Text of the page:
Sunday, January 24, 2010

Shrimp Heaven



Cold turns my thoughts to comfort food, and shrimp is a favorite.

Denny and I enjoyed a dish called Armadillo Hunters' Shrimp, adapted from The Sweet Potato Queens' Big-Ass Cookbook.  I'm not sure about the connection between armadillo hunters and shrimp (aren't armadillo hunters otherwise known as road-kill removers?) but dinner was so good there were no leftovers. 

And it was comforting to eat (mildly) spicy, succulent shrimp in front of the fire during our recent cold snap.  As a bonus, the dish is quick and healthy.

Ingredients:
1 tsp fennel seeds*
1 tsp coriander seeds*
*The fennel and coriander give this dish an intriguing twist that deepens the tomato and sweetens the shrimp.
2 tblsp vegetable oil
4 green onions,  coarsely chopped
2 garlic cloves, minced
1 medium jalapeno pepper, minced (if you're not fond of heat, try a poblano pepper instead)
3/4 pound grape tomatoes, cut in half
1 tsp dried oregano
1 tsp coarse-ground pepper
1/2 tsp kosher salt
~2 tblsp dry sherry (or more your if mixture seems dry)**see note
1 lb. medium peeled shrimp

**Note:  If you don't have sherry, use white wine. A rich Chardonnay would be good.  For sherry, use any sherry good enough to drink.  I usually pour myself a little thimble to sip as I cook, under the guise of quality-control.  Currently I'm cooking with Osborne Amontillado, a Spanish medium sherry aged four years in oak barrels.  It adds a smidgen of smoky undertone.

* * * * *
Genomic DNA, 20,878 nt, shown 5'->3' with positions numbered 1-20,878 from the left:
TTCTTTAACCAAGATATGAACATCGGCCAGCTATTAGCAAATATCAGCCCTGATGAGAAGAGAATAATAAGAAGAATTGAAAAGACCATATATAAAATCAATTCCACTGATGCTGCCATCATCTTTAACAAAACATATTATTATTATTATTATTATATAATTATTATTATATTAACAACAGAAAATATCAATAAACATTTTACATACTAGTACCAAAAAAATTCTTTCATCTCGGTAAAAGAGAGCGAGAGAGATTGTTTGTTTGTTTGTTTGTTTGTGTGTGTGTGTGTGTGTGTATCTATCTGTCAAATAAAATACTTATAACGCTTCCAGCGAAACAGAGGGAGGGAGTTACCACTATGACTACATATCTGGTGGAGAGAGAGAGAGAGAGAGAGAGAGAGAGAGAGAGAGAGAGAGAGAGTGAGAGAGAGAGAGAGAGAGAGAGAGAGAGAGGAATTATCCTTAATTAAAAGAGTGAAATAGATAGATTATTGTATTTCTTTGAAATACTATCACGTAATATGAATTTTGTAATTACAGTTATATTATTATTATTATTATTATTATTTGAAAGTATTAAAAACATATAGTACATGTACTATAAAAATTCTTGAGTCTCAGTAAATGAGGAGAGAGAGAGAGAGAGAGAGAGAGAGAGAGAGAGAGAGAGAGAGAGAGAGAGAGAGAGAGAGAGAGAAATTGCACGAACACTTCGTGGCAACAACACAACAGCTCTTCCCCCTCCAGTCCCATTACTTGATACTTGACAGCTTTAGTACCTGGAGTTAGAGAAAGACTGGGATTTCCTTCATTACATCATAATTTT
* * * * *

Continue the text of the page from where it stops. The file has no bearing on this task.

Directions:
Heat a big nonstick skillet, throw in the fennel seeds and coriander seeds.  Toast over medium heat until fragrant.  Remove and grind coarsely (or pulverize with a mortar and pestle).  Set aside.

Add oil to skillet and heat until very hot, almost smoking.  Add green onions and jalapeno, cook a couple of minutes until softened.  Add garlic.  Stir to mix.

Add tomatoes, oregano, pepper, sherry, fennel and coriander, and salt.  Reduce heat to medium.  Stir and cook another few minutes.  When tomatoes begin to wrinkle and split, add shrimp and cook, stirring occasionally, until shrimp turn pink, 2-4 minutes.

Serve over yellow rice.  I stir Spanish smoked paprika and turmeric into basmati rice before adding the water.  The paprika adds toast and the turmeric earthiness.

Makes 2-4 servings depending on hunger and politeness.

Add a salad with a fresh lemon vinaigrette, a crisp Sauvignon Blanc or light Pinot Noir, and you'll enjoy a feast fit for a new decade.

Words and photos by Kathleen Scott, Hill Country Mysteries.

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